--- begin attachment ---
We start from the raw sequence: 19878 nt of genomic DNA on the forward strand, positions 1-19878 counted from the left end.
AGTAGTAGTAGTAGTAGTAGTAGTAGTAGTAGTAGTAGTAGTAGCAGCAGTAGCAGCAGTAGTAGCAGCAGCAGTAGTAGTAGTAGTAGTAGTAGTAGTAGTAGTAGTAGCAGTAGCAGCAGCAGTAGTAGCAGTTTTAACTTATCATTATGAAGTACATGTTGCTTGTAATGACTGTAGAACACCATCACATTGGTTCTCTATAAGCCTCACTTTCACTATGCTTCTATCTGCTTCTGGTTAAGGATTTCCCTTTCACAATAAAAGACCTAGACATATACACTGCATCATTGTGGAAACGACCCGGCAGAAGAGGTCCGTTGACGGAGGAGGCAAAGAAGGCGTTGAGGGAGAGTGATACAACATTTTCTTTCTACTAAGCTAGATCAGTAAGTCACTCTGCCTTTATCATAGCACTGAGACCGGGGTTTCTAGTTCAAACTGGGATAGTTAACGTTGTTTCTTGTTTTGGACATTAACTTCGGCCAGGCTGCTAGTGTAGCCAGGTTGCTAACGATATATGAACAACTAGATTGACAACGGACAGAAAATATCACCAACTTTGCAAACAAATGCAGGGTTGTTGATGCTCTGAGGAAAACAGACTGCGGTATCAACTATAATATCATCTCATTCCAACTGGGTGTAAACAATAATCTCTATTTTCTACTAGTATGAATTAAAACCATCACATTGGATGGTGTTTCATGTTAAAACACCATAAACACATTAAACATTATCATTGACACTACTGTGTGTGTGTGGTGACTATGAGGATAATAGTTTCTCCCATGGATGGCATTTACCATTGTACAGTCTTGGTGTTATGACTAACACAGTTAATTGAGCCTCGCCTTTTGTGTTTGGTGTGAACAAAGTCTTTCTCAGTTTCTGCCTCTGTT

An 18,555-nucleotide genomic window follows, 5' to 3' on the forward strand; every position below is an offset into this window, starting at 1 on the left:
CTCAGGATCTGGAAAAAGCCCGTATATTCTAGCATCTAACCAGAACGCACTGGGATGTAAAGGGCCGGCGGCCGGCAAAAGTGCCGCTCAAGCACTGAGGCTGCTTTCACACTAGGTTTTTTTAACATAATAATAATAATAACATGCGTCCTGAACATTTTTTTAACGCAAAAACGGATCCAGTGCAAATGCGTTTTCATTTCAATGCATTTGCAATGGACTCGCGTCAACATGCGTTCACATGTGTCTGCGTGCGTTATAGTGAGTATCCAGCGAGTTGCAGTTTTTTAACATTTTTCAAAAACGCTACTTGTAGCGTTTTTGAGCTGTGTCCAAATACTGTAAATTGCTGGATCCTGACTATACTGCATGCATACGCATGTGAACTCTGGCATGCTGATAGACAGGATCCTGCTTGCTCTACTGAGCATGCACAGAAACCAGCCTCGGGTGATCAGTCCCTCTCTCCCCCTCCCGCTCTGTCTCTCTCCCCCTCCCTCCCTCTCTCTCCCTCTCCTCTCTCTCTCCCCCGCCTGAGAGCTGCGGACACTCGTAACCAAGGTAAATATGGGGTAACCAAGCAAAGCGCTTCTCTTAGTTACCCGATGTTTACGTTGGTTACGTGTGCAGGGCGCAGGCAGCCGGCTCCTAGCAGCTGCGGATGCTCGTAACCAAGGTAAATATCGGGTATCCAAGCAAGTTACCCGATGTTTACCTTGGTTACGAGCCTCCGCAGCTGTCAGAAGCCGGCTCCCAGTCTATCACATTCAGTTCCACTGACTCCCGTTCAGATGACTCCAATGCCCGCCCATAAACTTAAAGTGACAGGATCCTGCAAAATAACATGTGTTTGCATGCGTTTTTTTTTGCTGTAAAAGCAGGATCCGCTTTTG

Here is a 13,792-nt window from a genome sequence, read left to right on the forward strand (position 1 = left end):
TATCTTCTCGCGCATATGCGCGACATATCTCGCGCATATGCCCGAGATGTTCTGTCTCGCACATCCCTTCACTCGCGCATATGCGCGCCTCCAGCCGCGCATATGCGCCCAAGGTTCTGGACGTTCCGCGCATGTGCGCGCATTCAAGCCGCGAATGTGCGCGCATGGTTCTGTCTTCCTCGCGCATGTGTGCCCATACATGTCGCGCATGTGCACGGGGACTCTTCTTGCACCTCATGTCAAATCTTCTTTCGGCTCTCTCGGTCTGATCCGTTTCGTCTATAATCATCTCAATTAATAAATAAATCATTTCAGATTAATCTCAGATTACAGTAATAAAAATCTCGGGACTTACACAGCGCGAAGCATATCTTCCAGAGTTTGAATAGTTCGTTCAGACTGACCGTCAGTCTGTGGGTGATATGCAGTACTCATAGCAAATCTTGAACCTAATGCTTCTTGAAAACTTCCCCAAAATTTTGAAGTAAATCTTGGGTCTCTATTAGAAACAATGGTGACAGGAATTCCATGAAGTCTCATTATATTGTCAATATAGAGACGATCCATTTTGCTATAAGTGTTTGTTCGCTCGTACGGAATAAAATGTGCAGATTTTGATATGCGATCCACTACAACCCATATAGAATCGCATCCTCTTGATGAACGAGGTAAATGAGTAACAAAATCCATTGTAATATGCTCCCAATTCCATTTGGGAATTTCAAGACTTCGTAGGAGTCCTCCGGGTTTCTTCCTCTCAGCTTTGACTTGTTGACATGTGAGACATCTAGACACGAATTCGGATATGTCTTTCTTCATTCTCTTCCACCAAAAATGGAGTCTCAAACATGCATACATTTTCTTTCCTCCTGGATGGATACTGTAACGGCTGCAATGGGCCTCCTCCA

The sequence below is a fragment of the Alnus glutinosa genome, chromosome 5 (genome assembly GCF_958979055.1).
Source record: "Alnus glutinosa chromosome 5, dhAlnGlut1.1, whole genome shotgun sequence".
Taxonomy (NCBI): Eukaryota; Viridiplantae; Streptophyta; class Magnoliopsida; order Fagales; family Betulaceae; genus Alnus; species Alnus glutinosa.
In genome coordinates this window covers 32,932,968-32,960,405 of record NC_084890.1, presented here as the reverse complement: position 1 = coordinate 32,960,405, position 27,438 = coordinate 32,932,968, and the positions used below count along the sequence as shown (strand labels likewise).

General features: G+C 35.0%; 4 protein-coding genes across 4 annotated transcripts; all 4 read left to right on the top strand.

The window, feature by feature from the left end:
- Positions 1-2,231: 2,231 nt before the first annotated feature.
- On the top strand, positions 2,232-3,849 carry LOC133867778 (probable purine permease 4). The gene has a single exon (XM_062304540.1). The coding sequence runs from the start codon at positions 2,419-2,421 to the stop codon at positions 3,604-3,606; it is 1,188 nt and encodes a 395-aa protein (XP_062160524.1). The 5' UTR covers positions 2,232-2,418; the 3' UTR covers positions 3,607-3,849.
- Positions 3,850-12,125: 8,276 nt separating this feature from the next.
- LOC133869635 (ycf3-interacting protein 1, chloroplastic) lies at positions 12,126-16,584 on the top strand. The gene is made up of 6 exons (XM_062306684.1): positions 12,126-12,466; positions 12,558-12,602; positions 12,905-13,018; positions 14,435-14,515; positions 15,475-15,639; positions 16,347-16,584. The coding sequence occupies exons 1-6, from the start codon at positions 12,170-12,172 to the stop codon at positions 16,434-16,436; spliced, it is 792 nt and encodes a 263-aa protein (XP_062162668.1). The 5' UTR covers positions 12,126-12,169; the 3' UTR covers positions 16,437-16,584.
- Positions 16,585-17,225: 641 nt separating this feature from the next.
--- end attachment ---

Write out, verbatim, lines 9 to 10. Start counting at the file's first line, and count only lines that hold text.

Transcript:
Taxonomy (NCBI): Eukaryota; Viridiplantae; Streptophyta; class Magnoliopsida; order Fagales; family Betulaceae; genus Alnus; species Alnus glutinosa.
In genome coordinates this window covers 32,932,968-32,960,405 of record NC_084890.1, presented here as the reverse complement: position 1 = coordinate 32,960,405, position 27,438 = coordinate 32,932,968, and the positions used below count along the sequence as shown (strand labels likewise).